Germany’s Joachim Loew said he is looking forward to facing Mexico on Thursday in the Confederations Cup semi-finals after the world champions pipped Chile to top spot in Group B. The Germans play Mexico in Sochi for a place in next Sunday’s final in Saint Petersburg while Chile meet Cristiano Ronaldo’s Portugal in the other last-four clash tomorrow in Kazan.
“Mexico is going to be a tough game, they are a very flexible team with very good players,” said Loew, who became the first head coach to achieve 100 international wins. “We don’t often play central American sides, so that will be interesting for us, but we need to be on our guard.”
Germany’s Timo Werner, 21, netted twice in Sunday’s win over 10-man Cameroon which saw them finish two points clear of Chile, who rallied for a 1-1 draw with Australia in Moscow.
After Kerem Demirbay opened the scoring in Sochi, Werner struck either side of Vincent Aboubakar’s consolation effort on 78 minutes. Cameroon had Ernest Mabouka sent off in controversial fashion on 64 minutes for a dangerous tackle on Liverpool’s Emre Can. Referee Wilmar Roldan initially dismissed Sebastien Siani before the video assistant referee rectified his error.
Loew, in his 150th match in charge of Germany, maintained his impressive record of reaching the semi-finals of every tournament over the last decade.
“Yes, of course, I am very happy. It’s a nice figure,” said Loew who succeeded Jurgen Klinsmann as national coach in August 2006.
“It reminds me of those people who have been with me from the beginning like (current team manager) Oliver Bierhoff and (goalkeeping coach) Andreas Koepke. Hansi Flick (Loew’s assistant when Germany won the 2014 World Cup) also played a role and I need to thank them all. Also the players, many of whom aren’t here today, must be thanked for their passion, attitude and skills, which allowed us to chalk up those victories.” He added: “There have been ups and downs, we often got to semi-finals, but never made it but the win in the Maracana (2014 World Cup final) was a crowning moment.”
Loew praised his inexperienced side for overcoming Cameroon, but the Africans’ coach Hugo Broos lashed out at tournament organisers in Russia with just a year to go before they stage the World Cup.
The Belgian praised the “excellent” standard of the stadiums, but said heavy traffic hampered training sessions when they played in Moscow and Saint Petersburg. “On three different occasions we had to start our session an hour late, because we were stuck in traffic, even though we had a police escort from the hotel,” said Broos. “That must be reviewed and sorted out, because in one year’s time, when the World Cup is here, teams should not be stuck in traffic. It’s not that you start an hour late, everything gets pushed back and on one occasion we ate at 10pm at night, which is far too late.”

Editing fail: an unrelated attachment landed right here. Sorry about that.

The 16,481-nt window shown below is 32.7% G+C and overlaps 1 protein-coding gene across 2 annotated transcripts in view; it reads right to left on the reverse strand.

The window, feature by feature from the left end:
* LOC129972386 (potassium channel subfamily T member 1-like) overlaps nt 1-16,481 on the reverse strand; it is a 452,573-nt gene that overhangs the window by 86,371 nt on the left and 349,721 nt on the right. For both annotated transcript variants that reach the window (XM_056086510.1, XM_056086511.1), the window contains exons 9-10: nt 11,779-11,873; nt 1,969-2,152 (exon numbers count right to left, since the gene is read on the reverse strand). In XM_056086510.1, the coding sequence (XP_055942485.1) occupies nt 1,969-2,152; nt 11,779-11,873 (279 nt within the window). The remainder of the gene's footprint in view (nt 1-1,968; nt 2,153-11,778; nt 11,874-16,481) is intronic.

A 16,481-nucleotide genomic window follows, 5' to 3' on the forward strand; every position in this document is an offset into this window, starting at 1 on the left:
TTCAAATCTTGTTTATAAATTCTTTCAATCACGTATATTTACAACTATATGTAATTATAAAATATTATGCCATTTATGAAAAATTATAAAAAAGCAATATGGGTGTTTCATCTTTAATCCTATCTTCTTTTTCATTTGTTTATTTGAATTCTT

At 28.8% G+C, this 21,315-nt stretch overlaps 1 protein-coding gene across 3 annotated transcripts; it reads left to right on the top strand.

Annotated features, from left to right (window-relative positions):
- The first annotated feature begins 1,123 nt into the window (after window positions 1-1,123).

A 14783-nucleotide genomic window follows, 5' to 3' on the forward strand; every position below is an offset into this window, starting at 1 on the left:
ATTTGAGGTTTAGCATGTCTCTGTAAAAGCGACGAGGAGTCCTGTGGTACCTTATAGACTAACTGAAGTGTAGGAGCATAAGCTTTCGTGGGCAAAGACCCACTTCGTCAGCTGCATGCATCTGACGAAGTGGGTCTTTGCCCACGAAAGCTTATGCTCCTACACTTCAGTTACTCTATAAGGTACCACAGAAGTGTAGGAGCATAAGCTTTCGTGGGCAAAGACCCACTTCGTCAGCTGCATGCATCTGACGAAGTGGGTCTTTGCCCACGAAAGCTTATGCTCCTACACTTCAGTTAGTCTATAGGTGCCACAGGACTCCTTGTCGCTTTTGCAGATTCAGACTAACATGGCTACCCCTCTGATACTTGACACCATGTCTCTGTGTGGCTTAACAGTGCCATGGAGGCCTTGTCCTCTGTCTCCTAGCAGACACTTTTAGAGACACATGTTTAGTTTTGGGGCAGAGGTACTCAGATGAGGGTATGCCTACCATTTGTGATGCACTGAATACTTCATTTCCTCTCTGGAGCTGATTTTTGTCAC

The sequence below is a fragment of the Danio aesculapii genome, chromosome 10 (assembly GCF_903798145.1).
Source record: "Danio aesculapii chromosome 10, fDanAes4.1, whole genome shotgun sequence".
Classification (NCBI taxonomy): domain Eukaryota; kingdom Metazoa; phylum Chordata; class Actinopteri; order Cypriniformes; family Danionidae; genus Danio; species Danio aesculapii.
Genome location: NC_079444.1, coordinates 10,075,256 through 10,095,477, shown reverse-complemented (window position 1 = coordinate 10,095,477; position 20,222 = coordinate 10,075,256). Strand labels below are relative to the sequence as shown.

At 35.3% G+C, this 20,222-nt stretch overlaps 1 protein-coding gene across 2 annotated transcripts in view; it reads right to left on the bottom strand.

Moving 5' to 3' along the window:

Meanwhile, Chile had to come from behind to salvage a point against Australia in Moscow. After James Troisi put the Asian champions ahead on 42 minutes at Spartak Stadium, Chile replied through half-time substitute Martin Rodriguez on 67 minutes to advance as Group B runners-up. Chile coach Juan Antonio Pizzi insisted they hadn’t underestimated Australia, who are heading home after their bid to edge the Copa America holders to second place fizzled out.
“That could have been a quarter-final in the World Cup, such was the level of this game,” said Pizzi. “We are happy to reach the semi-finals and reach that aim. Now we must refocus on our next ambition.” Australia boss Ange Postecoglou regretted his side’s missed opportunities.
“We wanted to get out of the group and we haven’t, so we are disappointed,” said Postecoglou.
“They (Chile) are a world class team, a fantastic team, and have played some of the best teams in the world off the park. We needed energy to face that and the guys who came in did a great job. From my perspective, it was a great performance.”
Postecoglou praised veteran forward Tim Cahill as Australia’s captain made his 100th international appearance. He joined long-serving former goalkeeper Mark Schwarzer (109) as the only other Australia player to reach the landmark.
Cahill originally played youth international football for Samoa and was only cleared to feature for Australia after FIFA changed its eligibility rules in 2004. “It’s an unbelievable achievement to have played 100 games as he didn’t play for Australia until he was 24, because he wasn’t allowed to,” said Postecoglou.
“He could have been sat here with 120, 130 games, very easily. Every time he has played at the highest level, at World Cups, he has scored goals. He is a fantastic influence.”

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